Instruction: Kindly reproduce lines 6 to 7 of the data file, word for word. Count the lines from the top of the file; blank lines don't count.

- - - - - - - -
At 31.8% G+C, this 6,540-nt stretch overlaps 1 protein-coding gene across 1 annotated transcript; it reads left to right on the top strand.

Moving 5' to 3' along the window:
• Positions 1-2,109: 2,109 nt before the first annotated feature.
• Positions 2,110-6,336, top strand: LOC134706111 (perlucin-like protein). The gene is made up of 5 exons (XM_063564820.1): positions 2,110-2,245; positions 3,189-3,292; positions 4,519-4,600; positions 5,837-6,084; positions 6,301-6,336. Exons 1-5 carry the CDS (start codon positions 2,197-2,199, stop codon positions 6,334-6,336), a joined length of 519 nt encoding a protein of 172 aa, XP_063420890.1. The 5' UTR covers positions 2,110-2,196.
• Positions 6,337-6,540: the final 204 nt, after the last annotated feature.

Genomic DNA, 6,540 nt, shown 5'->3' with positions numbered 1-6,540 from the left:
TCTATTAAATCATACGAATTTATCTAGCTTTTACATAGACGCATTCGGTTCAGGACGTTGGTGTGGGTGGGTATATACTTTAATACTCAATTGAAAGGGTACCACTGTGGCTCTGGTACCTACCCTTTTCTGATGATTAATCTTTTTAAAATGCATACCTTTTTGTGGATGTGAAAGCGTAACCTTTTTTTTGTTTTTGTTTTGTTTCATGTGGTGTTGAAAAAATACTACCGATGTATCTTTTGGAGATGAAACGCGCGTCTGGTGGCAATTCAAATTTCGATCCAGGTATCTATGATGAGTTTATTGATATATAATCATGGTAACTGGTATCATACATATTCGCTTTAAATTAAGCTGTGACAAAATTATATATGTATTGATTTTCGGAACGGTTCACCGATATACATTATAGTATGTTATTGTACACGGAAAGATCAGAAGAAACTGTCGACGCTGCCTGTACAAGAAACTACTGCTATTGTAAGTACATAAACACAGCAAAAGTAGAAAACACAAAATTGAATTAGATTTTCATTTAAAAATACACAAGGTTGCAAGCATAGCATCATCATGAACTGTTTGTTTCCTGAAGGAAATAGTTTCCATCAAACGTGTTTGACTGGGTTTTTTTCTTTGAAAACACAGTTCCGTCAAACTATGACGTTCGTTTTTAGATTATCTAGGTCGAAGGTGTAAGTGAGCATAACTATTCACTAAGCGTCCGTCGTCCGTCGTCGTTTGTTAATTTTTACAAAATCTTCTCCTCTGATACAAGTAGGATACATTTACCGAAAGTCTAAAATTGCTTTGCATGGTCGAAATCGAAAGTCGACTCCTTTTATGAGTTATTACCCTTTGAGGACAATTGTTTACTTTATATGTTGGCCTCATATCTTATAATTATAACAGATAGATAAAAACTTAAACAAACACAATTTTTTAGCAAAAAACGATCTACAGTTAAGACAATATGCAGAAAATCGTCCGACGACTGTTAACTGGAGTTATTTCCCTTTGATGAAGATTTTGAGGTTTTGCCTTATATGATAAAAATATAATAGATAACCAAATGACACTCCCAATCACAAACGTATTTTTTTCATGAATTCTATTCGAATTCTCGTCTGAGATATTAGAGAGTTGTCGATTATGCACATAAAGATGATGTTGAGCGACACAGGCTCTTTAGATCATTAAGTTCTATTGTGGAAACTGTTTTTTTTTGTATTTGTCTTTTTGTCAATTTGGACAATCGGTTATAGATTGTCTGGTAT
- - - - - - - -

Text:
Genomic DNA, 6,540 nt, shown 5'->3' with positions numbered 1-6,540 from the left:
TCTATTAAATCATACGAATTTATCTAGCTTTTACATAGACGCATTCGGTTCAGGACGTTGGTGTGGGTGGGTATATACTTTAATACTCAATTGAAAGGGTACCACTGTGGCTCTGGTACCTACCCTTTTCTGATGATTAATCTTTTTAAAATGCATACCTTTTTGTGGATGTGAAAGCGTAACCTTTTTTTTGTTTTTGTTTTGTTTCATGTGGTGTTGAAAAAATACTACCGATGTATCTTTTGGAGATGAAACGCGCGTCTGGTGGCAATTCAAATTTCGATCCAGGTATCTATGATGAGTTTATTGATATATAATCATGGTAACTGGTATCATACATATTCGCTTTAAATTAAGCTGTGACAAAATTATATATGTATTGATTTTCGGAACGGTTCACCGATATACATTATAGTATGTTATTGTACACGGAAAGATCAGAAGAAACTGTCGACGCTGCCTGTACAAGAAACTACTGCTATTGTAAGTACATAAACACAGCAAAAGTAGAAAACACAAAATTGAATTAGATTTTCATTTAAAAATACACAAGGTTGCAAGCATAGCATCATCATGAACTGTTTGTTTCCTGAAGGAAATAGTTTCCATCAAACGTGTTTGACTGGGTTTTTTTCTTTGAAAACACAGTTCCGTCAAACTATGACGTTCGTTTTTAGATTATCTAGGTCGAAGGTGTAAGTGAGCATAACTATTCACTAAGCGTCCGTCGTCCGTCGTCGTTTGTTAATTTTTACAAAATCTTCTCCTCTGATACAAGTAGGATACATTTACCGAAAGTCTAAAATTGCTTTGCATGGTCGAAATCGAAAGTCGACTCCTTTTATGAGTTATTACCCTTTGAGGACAATTGTTTACTTTATATGTTGGCCTCATATCTTATAATTATAACAGATAGATAAAAACTTAAACAAACACAATTTTTTAGCAAAAAACGATCTACAGTTAAGACAATATGCAGAAAATCGTCCGACGACTGTTAACTGGAGTTATTTCCCTTTGATGAAGATTTTGAGGTTTTGCCTTATATGATAAAAATATAATAGATAACCAAATGACACTCCCAATCACAAACGTATTTTTTTCATGAATTCTATTCGAATTCTCGTCTGAGATATTAGAGAGTTGTCGATTATGCACATAAAGATGATGTTGAGCGACACAGGCTCTTTAGATCATTAAGTTCTATTGTGGAAACTGTTTTTTTTTGTATTTGTCTTTTTGTCAATTTGGACAATCGGTTATAGATTGTCTGGTAT